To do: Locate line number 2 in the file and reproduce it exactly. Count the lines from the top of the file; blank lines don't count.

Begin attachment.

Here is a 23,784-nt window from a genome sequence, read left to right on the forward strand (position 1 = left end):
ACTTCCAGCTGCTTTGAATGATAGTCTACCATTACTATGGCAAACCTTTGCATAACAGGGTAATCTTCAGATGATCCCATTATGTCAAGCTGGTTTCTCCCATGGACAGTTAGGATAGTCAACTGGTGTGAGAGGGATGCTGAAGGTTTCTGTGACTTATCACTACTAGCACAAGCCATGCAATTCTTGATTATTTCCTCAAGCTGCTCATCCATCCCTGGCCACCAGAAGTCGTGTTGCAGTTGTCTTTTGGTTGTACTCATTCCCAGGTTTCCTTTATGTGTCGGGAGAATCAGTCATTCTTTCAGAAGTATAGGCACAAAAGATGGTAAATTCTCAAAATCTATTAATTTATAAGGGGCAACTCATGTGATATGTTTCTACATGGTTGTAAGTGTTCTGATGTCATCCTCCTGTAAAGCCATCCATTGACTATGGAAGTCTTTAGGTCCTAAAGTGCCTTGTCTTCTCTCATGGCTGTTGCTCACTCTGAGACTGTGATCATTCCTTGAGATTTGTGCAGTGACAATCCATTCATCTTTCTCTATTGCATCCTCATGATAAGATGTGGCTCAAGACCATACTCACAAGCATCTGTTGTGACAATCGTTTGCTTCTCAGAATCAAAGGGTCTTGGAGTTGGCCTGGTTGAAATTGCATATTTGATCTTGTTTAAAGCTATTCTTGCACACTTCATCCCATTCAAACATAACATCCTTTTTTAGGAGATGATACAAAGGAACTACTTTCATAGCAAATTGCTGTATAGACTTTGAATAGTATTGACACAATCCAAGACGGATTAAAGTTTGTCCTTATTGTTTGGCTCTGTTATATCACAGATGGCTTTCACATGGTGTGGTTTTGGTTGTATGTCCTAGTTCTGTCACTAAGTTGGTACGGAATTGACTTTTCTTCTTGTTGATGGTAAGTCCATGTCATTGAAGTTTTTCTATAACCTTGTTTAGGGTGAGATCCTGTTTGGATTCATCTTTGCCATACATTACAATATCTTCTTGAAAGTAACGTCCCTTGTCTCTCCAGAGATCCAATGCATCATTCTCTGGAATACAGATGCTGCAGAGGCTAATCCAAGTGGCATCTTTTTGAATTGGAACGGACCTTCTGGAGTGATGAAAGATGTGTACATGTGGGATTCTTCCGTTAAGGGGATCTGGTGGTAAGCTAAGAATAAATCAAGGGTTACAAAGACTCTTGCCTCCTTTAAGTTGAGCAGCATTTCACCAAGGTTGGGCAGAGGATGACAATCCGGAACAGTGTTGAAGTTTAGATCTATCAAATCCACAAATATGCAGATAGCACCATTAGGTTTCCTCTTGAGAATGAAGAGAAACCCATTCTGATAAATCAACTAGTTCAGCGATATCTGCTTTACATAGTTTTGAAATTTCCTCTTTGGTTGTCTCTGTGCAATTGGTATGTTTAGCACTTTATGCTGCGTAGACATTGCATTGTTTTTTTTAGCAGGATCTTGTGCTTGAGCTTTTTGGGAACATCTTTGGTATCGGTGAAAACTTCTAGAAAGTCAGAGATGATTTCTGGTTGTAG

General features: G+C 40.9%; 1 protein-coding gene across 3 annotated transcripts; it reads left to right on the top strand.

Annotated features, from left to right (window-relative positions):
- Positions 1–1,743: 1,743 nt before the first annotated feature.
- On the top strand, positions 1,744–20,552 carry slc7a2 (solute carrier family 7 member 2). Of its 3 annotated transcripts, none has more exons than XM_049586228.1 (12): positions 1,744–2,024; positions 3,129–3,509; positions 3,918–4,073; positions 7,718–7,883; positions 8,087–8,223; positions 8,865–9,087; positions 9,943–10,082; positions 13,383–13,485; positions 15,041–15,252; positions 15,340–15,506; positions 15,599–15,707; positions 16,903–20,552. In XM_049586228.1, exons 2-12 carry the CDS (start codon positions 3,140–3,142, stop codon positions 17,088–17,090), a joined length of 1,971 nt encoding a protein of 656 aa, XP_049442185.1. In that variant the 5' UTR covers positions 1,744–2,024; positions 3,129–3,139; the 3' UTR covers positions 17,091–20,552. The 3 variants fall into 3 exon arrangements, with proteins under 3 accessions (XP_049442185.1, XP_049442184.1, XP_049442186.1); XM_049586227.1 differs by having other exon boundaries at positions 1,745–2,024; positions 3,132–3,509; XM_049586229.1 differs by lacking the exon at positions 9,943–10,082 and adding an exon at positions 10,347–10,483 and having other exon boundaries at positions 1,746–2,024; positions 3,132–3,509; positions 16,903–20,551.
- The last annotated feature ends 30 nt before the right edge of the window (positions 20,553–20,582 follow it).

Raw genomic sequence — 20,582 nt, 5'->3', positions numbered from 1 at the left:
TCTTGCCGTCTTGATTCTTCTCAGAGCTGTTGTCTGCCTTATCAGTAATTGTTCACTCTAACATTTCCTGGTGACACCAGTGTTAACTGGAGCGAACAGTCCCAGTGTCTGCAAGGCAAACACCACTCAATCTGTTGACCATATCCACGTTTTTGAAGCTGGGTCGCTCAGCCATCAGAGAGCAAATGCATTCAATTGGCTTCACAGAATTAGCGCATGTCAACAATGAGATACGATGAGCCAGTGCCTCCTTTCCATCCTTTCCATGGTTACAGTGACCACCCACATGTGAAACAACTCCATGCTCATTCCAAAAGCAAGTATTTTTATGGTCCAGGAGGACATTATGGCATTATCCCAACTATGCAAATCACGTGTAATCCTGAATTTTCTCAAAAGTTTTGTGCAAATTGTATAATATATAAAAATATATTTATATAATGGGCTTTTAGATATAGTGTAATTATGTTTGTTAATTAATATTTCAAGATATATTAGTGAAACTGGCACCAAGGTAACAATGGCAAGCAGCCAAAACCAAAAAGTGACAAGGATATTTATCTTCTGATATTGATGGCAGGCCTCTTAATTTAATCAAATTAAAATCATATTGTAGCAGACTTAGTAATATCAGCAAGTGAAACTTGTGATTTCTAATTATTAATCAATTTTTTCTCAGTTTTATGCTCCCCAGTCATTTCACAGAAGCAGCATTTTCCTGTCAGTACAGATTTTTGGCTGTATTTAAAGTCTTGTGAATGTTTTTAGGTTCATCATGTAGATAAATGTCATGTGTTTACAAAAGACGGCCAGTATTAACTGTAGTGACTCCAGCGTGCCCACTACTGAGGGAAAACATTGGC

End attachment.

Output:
ACTTCCAGCTGCTTTGAATGATAGTCTACCATTACTATGGCAAACCTTTGCATAACAGGGTAATCTTCAGATGATCCCATTATGTCAAGCTGGTTTCTCCCATGGACAGTTAGGATAGTCAACTGGTGTGAGAGGGATGCTGAAGGTTTCTGTGACTTATCACTACTAGCACAAGCCATGCAATTCTTGATTATTTCCTCAAGCTGCTCATCCATCCCTGGCCACCAGAAGTCGTGTTGCAGTTGTCTTTTGGTTGTACTCATTCCCAGGTTTCCTTTATGTGTCGGGAGAATCAGTCATTCTTTCAGAAGTATAGGCACAAAAGATGGTAAATTCTCAAAATCTATTAATTTATAAGGGGCAACTCATGTGATATGTTTCTACATGGTTGTAAGTGTTCTGATGTCATCCTCCTGTAAAGCCATCCATTGACTATGGAAGTCTTTAGGTCCTAAAGTGCCTTGTCTTCTCTCATGGCTGTTGCTCACTCTGAGACTGTGATCATTCCTTGAGATTTGTGCAGTGACAATCCATTCATCTTTCTCTATTGCATCCTCATGATAAGATGTGGCTCAAGACCATACTCACAAGCATCTGTTGTGACAATCGTTTGCTTCTCAGAATCAAAGGGTCTTGGAGTTGGCCTGGTTGAAATTGCATATTTGATCTTGTTTAAAGCTATTCTTGCACACTTCATCCCATTCAAACATAACATCCTTTTTTAGGAGATGATACAAAGGAACTACTTTCATAGCAAATTGCTGTATAGACTTTGAATAGTATTGACACAATCCAAGACGGATTAAAGTTTGTCCTTATTGTTTGGCTCTGTTATATCACAGATGGCTTTCACATGGTGTGGTTTTGGTTGTATGTCCTAGTTCTGTCACTAAGTTGGTACGGAATTGACTTTTCTTCTTGTTGATGGTAAGTCCATGTCATTGAAGTTTTTCTATAACCTTGTTTAGGGTGAGATCCTGTTTGGATTCATCTTTGCCATACATTACAATATCTTCTTGAAAGTAACGTCCCTTGTCTCTCCAGAGATCCAATGCATCATTCTCTGGAATACAGATGCTGCAGAGGCTAATCCAAGTGGCATCTTTTTGAATTGGAACGGACCTTCTGGAGTGATGAAAGATGTGTACATGTGGGATTCTTCCGTTAAGGGGATCTGGTGGTAAGCTAAGAATAAATCAAGGGTTACAAAGACTCTTGCCTCCTTTAAGTTGAGCAGCATTTCACCAAGGTTGGGCAGAGGATGACAATCCGGAACAGTGTTGAAGTTTAGATCTATCAAATCCACAAATATGCAGATAGCACCATTAGGTTTCCTCTTGAGAATGAAGAGAAACCCATTCTGATAAATCAACTAGTTCAGCGATATCTGCTTTACATAGTTTTGAAATTTCCTCTTTGGTTGTCTCTGTGCAATTGGTATGTTTAGCACTTTATGCTGCGTAGACATTGCATTGTTTTTTTTAGCAGGATCTTGTGCTTGAGCTTTTTGGGAACATCTTTGGTATCGGTGAAAACTTCTAGAAAGTCAGAGATGATTTCTGGTTGTAG